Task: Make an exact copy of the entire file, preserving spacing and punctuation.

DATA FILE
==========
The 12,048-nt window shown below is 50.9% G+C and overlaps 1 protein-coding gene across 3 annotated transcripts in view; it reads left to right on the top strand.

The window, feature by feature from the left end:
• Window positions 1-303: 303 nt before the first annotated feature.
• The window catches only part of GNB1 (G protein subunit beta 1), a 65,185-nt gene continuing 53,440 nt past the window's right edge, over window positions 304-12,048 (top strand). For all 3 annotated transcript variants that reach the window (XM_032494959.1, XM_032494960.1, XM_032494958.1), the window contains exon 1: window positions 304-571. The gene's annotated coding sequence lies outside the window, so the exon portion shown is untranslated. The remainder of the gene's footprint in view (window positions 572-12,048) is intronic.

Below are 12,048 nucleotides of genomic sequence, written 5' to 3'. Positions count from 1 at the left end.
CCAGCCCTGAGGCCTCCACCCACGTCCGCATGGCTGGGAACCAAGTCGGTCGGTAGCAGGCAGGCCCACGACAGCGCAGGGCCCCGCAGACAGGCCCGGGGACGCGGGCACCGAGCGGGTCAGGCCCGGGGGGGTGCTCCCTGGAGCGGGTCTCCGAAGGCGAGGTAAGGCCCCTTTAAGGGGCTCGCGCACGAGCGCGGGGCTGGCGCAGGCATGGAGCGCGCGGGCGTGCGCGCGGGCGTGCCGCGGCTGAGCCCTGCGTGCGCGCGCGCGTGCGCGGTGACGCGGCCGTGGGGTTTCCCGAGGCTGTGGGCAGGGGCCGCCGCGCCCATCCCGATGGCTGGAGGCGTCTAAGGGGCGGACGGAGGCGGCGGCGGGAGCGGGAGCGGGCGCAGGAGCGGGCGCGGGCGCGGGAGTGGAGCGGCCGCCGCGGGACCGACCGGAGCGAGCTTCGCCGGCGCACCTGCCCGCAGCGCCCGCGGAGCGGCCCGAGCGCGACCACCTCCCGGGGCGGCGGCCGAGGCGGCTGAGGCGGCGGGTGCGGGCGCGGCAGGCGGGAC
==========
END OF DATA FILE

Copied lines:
The 12,048-nt window shown below is 50.9% G+C and overlaps 1 protein-coding gene across 3 annotated transcripts in view; it reads left to right on the top strand.

The window, feature by feature from the left end:
• Window positions 1-303: 303 nt before the first annotated feature.
• The window catches only part of GNB1 (G protein subunit beta 1), a 65,185-nt gene continuing 53,440 nt past the window's right edge, over window positions 304-12,048 (top strand). For all 3 annotated transcript variants that reach the window (XM_032494959.1, XM_032494960.1, XM_032494958.1), the window contains exon 1: window positions 304-571. The gene's annotated coding sequence lies outside the window, so the exon portion shown is untranslated. The remainder of the gene's footprint in view (window positions 572-12,048) is intronic.

Below are 12,048 nucleotides of genomic sequence, written 5' to 3'. Positions count from 1 at the left end.
CCAGCCCTGAGGCCTCCACCCACGTCCGCATGGCTGGGAACCAAGTCGGTCGGTAGCAGGCAGGCCCACGACAGCGCAGGGCCCCGCAGACAGGCCCGGGGACGCGGGCACCGAGCGGGTCAGGCCCGGGGGGGTGCTCCCTGGAGCGGGTCTCCGAAGGCGAGGTAAGGCCCCTTTAAGGGGCTCGCGCACGAGCGCGGGGCTGGCGCAGGCATGGAGCGCGCGGGCGTGCGCGCGGGCGTGCCGCGGCTGAGCCCTGCGTGCGCGCGCGCGTGCGCGGTGACGCGGCCGTGGGGTTTCCCGAGGCTGTGGGCAGGGGCCGCCGCGCCCATCCCGATGGCTGGAGGCGTCTAAGGGGCGGACGGAGGCGGCGGCGGGAGCGGGAGCGGGCGCAGGAGCGGGCGCGGGCGCGGGAGTGGAGCGGCCGCCGCGGGACCGACCGGAGCGAGCTTCGCCGGCGCACCTGCCCGCAGCGCCCGCGGAGCGGCCCGAGCGCGACCACCTCCCGGGGCGGCGGCCGAGGCGGCTGAGGCGGCGGGTGCGGGCGCGGCAGGCGGGAC